Build an Attractive Mom Blog Media Kit
You can download a free PDF maker from CutePDF.
You don’t have to be a professional designer to put together a good-looking media kit, but you do want it to look good. Just work with what you have — your head shot, your blog logo, and maybe a few sample photographs that illustrate what your content is about.
You can also borrow graphics from your blog template. Create a simple template that will add a touch of your blog design style to every page in your media kit.
When you write your media kit, write it in the third person, avoiding using the word I. Remember who this kit is for: potential advertisers and brands. They want to know what you can do for them, not what they can do for you.
Be sure to include the following information in your media kits, organized like this:
Page one of your media kit — your blog overview: On the first page of your media kit, place your logo, a head shot, your blog name, your blog tag line, and no more than two short paragraphs of content. Make one paragraph about you, one about your blog. Highlight your accomplishments, however small you think they may be! If you also write for any recognizable publications, mention that here.
If you have already worked with any brands on any kinds of events, reviews, or campaigns, mention those as well. Next, state what your blog is known for and who your target audience is. You want to let people know why they should want to work with you. Just keep it brief — you have only one page to convince them to read further, so make it count.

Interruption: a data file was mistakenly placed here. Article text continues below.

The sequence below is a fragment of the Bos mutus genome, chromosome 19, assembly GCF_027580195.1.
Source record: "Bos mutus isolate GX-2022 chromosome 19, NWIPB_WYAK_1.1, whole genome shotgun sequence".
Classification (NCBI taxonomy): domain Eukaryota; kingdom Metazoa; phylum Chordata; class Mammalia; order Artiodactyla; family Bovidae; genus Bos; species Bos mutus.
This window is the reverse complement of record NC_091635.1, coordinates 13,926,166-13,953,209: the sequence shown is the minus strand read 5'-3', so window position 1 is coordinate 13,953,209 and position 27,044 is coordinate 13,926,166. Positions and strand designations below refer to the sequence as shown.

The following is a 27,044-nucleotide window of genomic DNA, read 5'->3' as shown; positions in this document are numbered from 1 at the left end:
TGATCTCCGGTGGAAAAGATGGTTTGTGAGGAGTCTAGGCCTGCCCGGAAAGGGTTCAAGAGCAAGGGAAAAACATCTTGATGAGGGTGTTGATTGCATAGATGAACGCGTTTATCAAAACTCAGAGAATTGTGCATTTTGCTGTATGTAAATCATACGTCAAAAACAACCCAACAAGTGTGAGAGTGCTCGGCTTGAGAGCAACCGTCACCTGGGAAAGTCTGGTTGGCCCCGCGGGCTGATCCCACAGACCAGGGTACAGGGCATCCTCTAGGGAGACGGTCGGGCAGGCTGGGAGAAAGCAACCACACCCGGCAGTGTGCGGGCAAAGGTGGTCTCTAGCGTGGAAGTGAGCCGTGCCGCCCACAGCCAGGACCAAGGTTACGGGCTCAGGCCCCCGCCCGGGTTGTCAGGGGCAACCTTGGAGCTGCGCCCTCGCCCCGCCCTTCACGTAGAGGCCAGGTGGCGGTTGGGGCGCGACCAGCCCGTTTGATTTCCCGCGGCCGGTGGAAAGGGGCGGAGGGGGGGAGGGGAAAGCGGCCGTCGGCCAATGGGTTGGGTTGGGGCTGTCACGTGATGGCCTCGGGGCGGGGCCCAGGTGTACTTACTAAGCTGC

Page two of your media kit — your blog statistics: On the second page of your media kit, give highlights of your blog statistics. Mention monthly unique visitors, page views, and brief demographic information. Give a snapshot of your social media presence, too — Twitter followers, Facebook friends, and Facebook fan-page fans.
This would be a great place to mention popular posts, how fast your blog is growing, or any press mentions you have received. Make room for a picture here — a popular recipe, your Quantcast traffic graph, anything that gives another visual representation of what your blog is about.
You can certainly stretch this section out over another page or two if you need the room.
Page three of your media kit — your sponsorship and advertising options: This is where you use the specific sponsorship opportunity descriptions shown earlier in this chapter. If you sell advertising, outline your available advertising options.
You may or may not want your media kit to be on your website. Some bloggers want to make it easily available and simply post it on their About page or Press page. Some prefer to be more private and tell people to write and request the media kit.
If you post your media kit on your website, you might not want to include your traffic statistics and rate card for the world to see. So you need to decide how much you want to make public, and how much you want to share only with the people you choose. If you make it public, just remember that anyone can see that information about your blog.